Review: The Complete Book of Butchering, Smoking, Curing, and Sausage Making


A wise man* once said, “Laws are like sausages. It’s better not to see them being made.” Think about that before reading The Complete Book of Butchering … and decide if you really want to know where your meat comes from. If you don’t understand why, think about the subtitle: How to Harvest Your Livestock & Wild Game.

This is not a book you read for fun, just because you’re interested in food. This is a working manual for people who have live animals, and who need to turn them into dead animals, and then into steaks.

Not for the squeamish

You’ve got about six pages of introduction — talking about the history of agriculture and the origins of butchering as a specific trade — before you hit chapter 1, “Muscles Are Meat”, which leads with a full-page color picture of two skinned beef carcasses.

I like when an author is clear on who they’re writing for. Philip Hasheider is a farmer and former cheese maker’s assistant. He has written How to Raise Cattle and How to Raise Pigs. He doesn’t write for “foodies” or gourmets, but for the people much earlier in the process.

Not what I expected

If I have a complaint, it’s that the title suggests it’s as much about the smoking, curing and sausage making as about the butchering, but it’s not. Besides the first chapter I already mentioned — which is mostly general guidelines about food safety, cooking temperatures, safe handling, etc. — there’s a chapter about knives and other equipment, one about preservation, and one about starting a butchery business. And six chapters of butchering directions for different types of animals.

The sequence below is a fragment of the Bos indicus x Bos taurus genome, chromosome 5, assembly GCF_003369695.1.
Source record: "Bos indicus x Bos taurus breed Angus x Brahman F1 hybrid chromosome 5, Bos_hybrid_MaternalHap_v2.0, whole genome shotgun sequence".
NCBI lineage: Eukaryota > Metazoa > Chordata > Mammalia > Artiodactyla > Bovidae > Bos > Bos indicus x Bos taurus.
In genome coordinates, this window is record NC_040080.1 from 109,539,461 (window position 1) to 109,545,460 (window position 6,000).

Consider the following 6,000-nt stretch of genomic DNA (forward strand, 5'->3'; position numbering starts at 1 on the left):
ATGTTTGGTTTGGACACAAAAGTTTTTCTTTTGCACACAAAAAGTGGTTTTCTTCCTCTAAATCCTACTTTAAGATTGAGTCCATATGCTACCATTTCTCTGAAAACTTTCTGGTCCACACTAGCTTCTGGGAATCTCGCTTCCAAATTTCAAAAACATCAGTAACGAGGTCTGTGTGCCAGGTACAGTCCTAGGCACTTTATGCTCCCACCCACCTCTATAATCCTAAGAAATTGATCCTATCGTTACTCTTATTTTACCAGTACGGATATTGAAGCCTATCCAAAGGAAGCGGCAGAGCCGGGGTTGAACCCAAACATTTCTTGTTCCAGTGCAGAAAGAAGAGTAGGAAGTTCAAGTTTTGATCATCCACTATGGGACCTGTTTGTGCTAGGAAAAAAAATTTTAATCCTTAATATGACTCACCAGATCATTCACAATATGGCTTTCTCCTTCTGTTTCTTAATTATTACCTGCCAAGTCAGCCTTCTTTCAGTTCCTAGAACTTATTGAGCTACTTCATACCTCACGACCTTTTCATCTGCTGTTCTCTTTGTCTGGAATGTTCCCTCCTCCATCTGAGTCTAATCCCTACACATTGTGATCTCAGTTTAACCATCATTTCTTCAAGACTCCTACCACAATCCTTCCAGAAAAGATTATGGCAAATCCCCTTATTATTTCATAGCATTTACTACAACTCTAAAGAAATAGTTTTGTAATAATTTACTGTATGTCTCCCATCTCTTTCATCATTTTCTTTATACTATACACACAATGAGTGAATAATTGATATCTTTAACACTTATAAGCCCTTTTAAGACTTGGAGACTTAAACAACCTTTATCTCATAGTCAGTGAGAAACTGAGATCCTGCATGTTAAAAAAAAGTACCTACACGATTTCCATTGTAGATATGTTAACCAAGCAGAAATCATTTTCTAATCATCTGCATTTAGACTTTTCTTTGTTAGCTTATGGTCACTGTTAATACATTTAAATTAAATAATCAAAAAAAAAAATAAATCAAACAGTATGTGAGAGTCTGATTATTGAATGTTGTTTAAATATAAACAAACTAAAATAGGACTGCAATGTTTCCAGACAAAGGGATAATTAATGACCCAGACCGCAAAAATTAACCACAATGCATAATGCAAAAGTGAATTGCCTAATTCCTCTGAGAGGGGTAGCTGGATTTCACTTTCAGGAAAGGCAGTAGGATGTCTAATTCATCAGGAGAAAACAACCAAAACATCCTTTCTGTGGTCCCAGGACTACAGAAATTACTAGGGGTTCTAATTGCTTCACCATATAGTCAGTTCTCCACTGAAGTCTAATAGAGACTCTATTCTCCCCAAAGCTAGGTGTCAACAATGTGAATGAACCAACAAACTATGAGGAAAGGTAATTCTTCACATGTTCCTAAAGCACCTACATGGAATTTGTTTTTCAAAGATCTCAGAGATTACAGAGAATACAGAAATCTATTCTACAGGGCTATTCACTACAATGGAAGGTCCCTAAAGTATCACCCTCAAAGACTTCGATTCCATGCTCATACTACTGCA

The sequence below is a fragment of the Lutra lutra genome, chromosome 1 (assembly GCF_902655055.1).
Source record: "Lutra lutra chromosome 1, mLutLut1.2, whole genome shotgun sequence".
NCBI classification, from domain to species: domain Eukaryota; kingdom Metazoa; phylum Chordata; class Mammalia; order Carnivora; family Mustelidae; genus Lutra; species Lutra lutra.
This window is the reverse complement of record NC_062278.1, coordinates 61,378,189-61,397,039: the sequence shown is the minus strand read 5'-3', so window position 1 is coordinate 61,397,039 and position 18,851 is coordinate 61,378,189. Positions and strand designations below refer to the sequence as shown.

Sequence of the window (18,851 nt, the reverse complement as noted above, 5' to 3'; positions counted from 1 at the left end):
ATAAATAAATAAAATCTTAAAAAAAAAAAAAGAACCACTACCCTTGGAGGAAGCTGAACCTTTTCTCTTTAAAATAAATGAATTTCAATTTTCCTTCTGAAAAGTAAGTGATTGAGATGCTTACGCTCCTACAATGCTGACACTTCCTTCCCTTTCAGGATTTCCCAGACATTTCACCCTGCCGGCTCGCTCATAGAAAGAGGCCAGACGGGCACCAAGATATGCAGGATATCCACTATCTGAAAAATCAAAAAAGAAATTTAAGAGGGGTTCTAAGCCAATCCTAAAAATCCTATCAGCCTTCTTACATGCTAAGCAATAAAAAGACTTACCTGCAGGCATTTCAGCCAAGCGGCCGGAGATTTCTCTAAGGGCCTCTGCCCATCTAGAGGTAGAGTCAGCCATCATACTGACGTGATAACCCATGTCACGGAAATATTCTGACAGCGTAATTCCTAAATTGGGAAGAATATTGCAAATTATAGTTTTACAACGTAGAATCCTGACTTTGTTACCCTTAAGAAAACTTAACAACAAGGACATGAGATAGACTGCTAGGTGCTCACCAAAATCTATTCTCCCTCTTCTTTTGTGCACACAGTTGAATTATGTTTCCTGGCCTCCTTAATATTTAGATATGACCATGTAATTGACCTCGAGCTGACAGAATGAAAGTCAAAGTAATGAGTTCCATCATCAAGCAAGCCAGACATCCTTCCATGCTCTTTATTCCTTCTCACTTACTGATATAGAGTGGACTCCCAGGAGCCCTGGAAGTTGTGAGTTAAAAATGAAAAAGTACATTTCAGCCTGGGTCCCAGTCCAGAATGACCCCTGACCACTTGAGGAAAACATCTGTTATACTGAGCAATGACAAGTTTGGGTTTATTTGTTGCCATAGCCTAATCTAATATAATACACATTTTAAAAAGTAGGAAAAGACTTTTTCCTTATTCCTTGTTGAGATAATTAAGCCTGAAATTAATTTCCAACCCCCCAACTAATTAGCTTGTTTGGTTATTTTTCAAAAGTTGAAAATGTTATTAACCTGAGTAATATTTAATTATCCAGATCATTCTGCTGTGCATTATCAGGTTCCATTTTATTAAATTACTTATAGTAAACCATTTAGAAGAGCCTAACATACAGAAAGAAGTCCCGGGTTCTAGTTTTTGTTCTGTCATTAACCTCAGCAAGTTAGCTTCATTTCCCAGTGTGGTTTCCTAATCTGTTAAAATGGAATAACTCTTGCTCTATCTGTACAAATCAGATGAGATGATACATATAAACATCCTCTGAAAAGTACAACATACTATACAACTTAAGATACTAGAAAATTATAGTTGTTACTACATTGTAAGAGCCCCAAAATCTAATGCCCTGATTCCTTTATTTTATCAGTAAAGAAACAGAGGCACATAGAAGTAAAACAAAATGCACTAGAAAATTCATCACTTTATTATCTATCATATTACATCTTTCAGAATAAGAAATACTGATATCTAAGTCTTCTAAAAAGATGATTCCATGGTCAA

There’s only one chapter on sausage making, and smoking and curing only get one chapter between them. If smoking and sausage making are just a part of your butchery business, that’s probably a good balance. If you want recipes that start with pre-cut meat, there are plenty of better sources available.

Some good recipes

At the end of each chapter are some recipes that make use of whatever meat is covered in that chapter. They are the classic type of recipes that I like: chicken and dumplings, stuffed pork chops, shepherd’s pie, broiled squab, venison meatloaf.

One in particular that I like is the baked corned beef hash, which I’ll be making real soon now. I’ve got a neighbor who hunts so I may be getting some venison. If I do, I’ll probably try the venison and beans.

Is this for you?

I can’t remember ever having a more clear recommendation than I have for The Complete Book of Butchering …

  • If you want to be a butcher, or want to process your own livestock or game, this is the book for you.
  • If you want to smoke meat or make sausage, there are other books that cover the subject much better.
  • If you just want to know a bit more about where different cuts come from, this book has way more (graphic) detail than you’re interested in.

Who wants my copy?

I’m not going to be doing my own butchering any time soon, if ever. Which means I don’t need most of what’s in this book.

If you are planning on butchering some livestock, or dressing some wild game, leave a comment telling me about it. Whichever one sounds most interesting, I’ll email you for a mailing address.